So You're New To Goats (Part 2)
by Gary Pfalzbot
January 12, 2002 - (revised, March 7, 2015)
About the Author
By now you have probably finished planning and constructing your fence line system that will contain your goats. And you are now anxiously awaiting getting your first goats and turning them into their new home. At this point I am (or would be) just as excited as you. It's a point I've been at before and perhaps where I made a few mistakes along the way. While you are one step closer to begin raising goats, there are still a few more things that need attention before you get the green light. Let's take a good close look at shelters and just how one might go about setting up something that will provide a roof over your goats head.
A goat shelter can be as elaborate or as minimal as you wish. In my travels, I've seen so many great ideas and different arrangements, that in reality, in hardly makes me an expert on goat shelters, but it has given me a keen insight into what works and what doesn't. From a simple lean to through a young childs playhouse that you can purchase at places like Lowe's or Home Depot, just about anything will work, or can be made to work, as long as your goats are kept dry and out of the wind and inclement weather. From the link found in the word shelter in this article, you can view a variety of shelter arrangements I've compiled from GoatWorld members and visitors over the years. Please feel free to add yours too!
Starting from the ground up, perhaps the most ideal arrangement would be a shelter built onto a slightly sloped concrete pad. Before I continue in this realm however, I want to point out that a concrete floor isn't the most ideal for the goats to rest upon without some type of bedding media. Any type of concrete floor should be constructed knowing that it will ultimately be covered with a layer of hay or straw to ensure the goats are not directly exposed to the concrete. Concrete has a tendency to drain the energy and warmth from whatever touches it. In some cases where a concrete floor remains in the shade during the hot summer sun, it remains cooler than the ambient temperature. But that is about the only time I can think of when it would actually offer some type of beneficial relief.
Just to be clear on the point of allowing goats to be in constant contact with a concrete floor, and this floor getting rather cold during the winter months, a person could construct a concrete floor that has a heating element built into it just below the surface. This is a fairly common practice in homes where tile flooring is used. Of course it is an added cost and only prudent if your budget allows it. This is why I'd simply recommend a concrete floor and the use of hay or straw as a bedding material. Whatever you use as the bedding, as long as the goats are not continually exposed to bare concrete flooring, they will be fine.
So you may be asking youself why I would recommend using concrete at all. Simply put - for ease of keeping it clean and durability. No matter what type of shelter you construct, you will need to periodically clean the shelter out to decrease a buildup in unwanted parasites and odors. And no matter how well you clean the shelter, goats will still soil the shelter no matter what. It is just in their nature and you cannot modify their behavior to be any different. This is why I would recommend using concrete instead of any other floor media such as plain dirt or wood. Scrub and clean as you may, you just won't get a wooden or earthen floor clean.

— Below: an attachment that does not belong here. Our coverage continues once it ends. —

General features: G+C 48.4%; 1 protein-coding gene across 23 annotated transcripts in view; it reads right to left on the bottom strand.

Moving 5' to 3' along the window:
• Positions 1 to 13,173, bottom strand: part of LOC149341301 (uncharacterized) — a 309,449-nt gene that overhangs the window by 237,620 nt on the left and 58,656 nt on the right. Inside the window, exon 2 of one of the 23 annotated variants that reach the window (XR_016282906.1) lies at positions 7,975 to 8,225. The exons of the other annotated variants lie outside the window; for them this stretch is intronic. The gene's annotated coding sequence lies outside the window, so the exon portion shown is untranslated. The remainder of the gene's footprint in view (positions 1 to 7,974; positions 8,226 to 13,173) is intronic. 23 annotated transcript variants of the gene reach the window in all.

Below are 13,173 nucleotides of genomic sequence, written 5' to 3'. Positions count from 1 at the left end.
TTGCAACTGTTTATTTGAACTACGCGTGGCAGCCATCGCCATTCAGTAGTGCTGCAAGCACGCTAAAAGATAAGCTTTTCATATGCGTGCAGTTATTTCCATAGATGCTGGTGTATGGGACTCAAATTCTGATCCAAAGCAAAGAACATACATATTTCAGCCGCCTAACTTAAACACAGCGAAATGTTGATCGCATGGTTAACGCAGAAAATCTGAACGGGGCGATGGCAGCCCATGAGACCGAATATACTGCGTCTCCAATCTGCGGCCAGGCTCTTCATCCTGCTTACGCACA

For sake of discussion, let's just say you can't use concrete and are only left with a dirt or wood floor option. Okay. Fair enough. In this case, dirt would be my second choice. If you have to choose wood, please keep in mind that in the end it is likely going to cost you a lot more to build the floor with wood than it is with concrete. Dirt on the other hand is cheap if not free. And it is pretty much in unlimited supply. When it comes to cleaning dirt, you will have to be more tenacious in your cleaning efforts, and from time to time actually add things such as hydrated lime (barn lime) to the soil to deter the soil from becoming a breeding ground for parasites. In some situations, where prudent and where allowed, if the shelter is portable, one could simply move the shelter and burn refuse over the area where the shelter was in place.
Locating a shelter to a nearby water and electrical source is imperative in my opinion. No matter what type of floor you decide upon, water is going to be helping in your cleaning ritual. I myself prefer a water hose and a high pressure water nozzle to do my cleaning. A small pressure washer that can be purchased and used is even better. But it too still needs a water and electrical source to power it. Of course a power source can be had in the way of a portable generator, but hey, while you are planning this out and probably not wanting to do this twice in your lifetime, give these issues some thought and planning. If you get a good start, both you and your goats will be better off for it.
Returning to the concrete floor idea, some of you may remember that I mentioned building a concrete floor with a slope to it (Figure 1). This planning can get somewhat complex here as there are many ways to go about it. One such plan would consist of making all the outer edges of the floor slope into a center point in the floor where a 4" drain would be placed, thus carrying out the water, cleaning agents, and refuse to a place well outside the shelter. This of course means raking out as much of the hay or straw bedding well before you begin cleaning with water. Trust me. Trying to force a bunch of hay or straw down the drain hole and then having to snake it out when it clogs isn't fun.